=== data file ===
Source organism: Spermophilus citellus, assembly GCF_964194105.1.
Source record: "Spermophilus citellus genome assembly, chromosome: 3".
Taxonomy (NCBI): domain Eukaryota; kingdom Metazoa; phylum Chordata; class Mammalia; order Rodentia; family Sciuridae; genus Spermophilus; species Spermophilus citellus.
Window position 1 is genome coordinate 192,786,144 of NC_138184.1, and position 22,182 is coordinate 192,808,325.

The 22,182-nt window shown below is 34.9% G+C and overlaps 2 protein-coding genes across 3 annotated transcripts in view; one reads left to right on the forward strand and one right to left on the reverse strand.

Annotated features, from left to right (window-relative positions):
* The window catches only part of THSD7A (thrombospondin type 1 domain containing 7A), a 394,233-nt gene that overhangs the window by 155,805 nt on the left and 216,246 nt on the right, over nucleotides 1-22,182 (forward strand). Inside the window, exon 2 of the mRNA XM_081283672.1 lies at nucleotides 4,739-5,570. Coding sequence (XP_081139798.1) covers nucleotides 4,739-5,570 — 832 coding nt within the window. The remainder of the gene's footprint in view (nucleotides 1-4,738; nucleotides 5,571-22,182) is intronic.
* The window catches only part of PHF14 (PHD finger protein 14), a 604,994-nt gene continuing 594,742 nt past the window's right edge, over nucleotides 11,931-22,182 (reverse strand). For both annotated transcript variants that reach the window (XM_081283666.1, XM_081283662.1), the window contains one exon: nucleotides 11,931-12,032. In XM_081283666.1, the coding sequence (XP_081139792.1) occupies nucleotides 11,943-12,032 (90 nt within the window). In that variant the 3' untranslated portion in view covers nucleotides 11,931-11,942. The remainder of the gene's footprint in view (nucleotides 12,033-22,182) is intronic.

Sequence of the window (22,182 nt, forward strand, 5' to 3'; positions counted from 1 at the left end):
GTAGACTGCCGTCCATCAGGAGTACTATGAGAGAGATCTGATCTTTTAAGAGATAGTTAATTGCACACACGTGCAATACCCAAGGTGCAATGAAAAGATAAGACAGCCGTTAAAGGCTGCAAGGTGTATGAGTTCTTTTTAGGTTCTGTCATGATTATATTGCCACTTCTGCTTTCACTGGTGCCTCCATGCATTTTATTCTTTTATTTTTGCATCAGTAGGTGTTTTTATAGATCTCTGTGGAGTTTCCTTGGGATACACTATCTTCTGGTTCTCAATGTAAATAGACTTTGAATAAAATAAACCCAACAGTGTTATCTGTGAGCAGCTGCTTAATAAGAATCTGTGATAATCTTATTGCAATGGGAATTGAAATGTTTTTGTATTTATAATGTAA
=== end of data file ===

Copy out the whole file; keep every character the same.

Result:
Source organism: Spermophilus citellus, assembly GCF_964194105.1.
Source record: "Spermophilus citellus genome assembly, chromosome: 3".
Taxonomy (NCBI): domain Eukaryota; kingdom Metazoa; phylum Chordata; class Mammalia; order Rodentia; family Sciuridae; genus Spermophilus; species Spermophilus citellus.
Window position 1 is genome coordinate 192,786,144 of NC_138184.1, and position 22,182 is coordinate 192,808,325.

The 22,182-nt window shown below is 34.9% G+C and overlaps 2 protein-coding genes across 3 annotated transcripts in view; one reads left to right on the forward strand and one right to left on the reverse strand.

Annotated features, from left to right (window-relative positions):
* The window catches only part of THSD7A (thrombospondin type 1 domain containing 7A), a 394,233-nt gene that overhangs the window by 155,805 nt on the left and 216,246 nt on the right, over nucleotides 1-22,182 (forward strand). Inside the window, exon 2 of the mRNA XM_081283672.1 lies at nucleotides 4,739-5,570. Coding sequence (XP_081139798.1) covers nucleotides 4,739-5,570 — 832 coding nt within the window. The remainder of the gene's footprint in view (nucleotides 1-4,738; nucleotides 5,571-22,182) is intronic.
* The window catches only part of PHF14 (PHD finger protein 14), a 604,994-nt gene continuing 594,742 nt past the window's right edge, over nucleotides 11,931-22,182 (reverse strand). For both annotated transcript variants that reach the window (XM_081283666.1, XM_081283662.1), the window contains one exon: nucleotides 11,931-12,032. In XM_081283666.1, the coding sequence (XP_081139792.1) occupies nucleotides 11,943-12,032 (90 nt within the window). In that variant the 3' untranslated portion in view covers nucleotides 11,931-11,942. The remainder of the gene's footprint in view (nucleotides 12,033-22,182) is intronic.

Sequence of the window (22,182 nt, forward strand, 5' to 3'; positions counted from 1 at the left end):
GTAGACTGCCGTCCATCAGGAGTACTATGAGAGAGATCTGATCTTTTAAGAGATAGTTAATTGCACACACGTGCAATACCCAAGGTGCAATGAAAAGATAAGACAGCCGTTAAAGGCTGCAAGGTGTATGAGTTCTTTTTAGGTTCTGTCATGATTATATTGCCACTTCTGCTTTCACTGGTGCCTCCATGCATTTTATTCTTTTATTTTTGCATCAGTAGGTGTTTTTATAGATCTCTGTGGAGTTTCCTTGGGATACACTATCTTCTGGTTCTCAATGTAAATAGACTTTGAATAAAATAAACCCAACAGTGTTATCTGTGAGCAGCTGCTTAATAAGAATCTGTGATAATCTTATTGCAATGGGAATTGAAATGTTTTTGTATTTATAATGTAA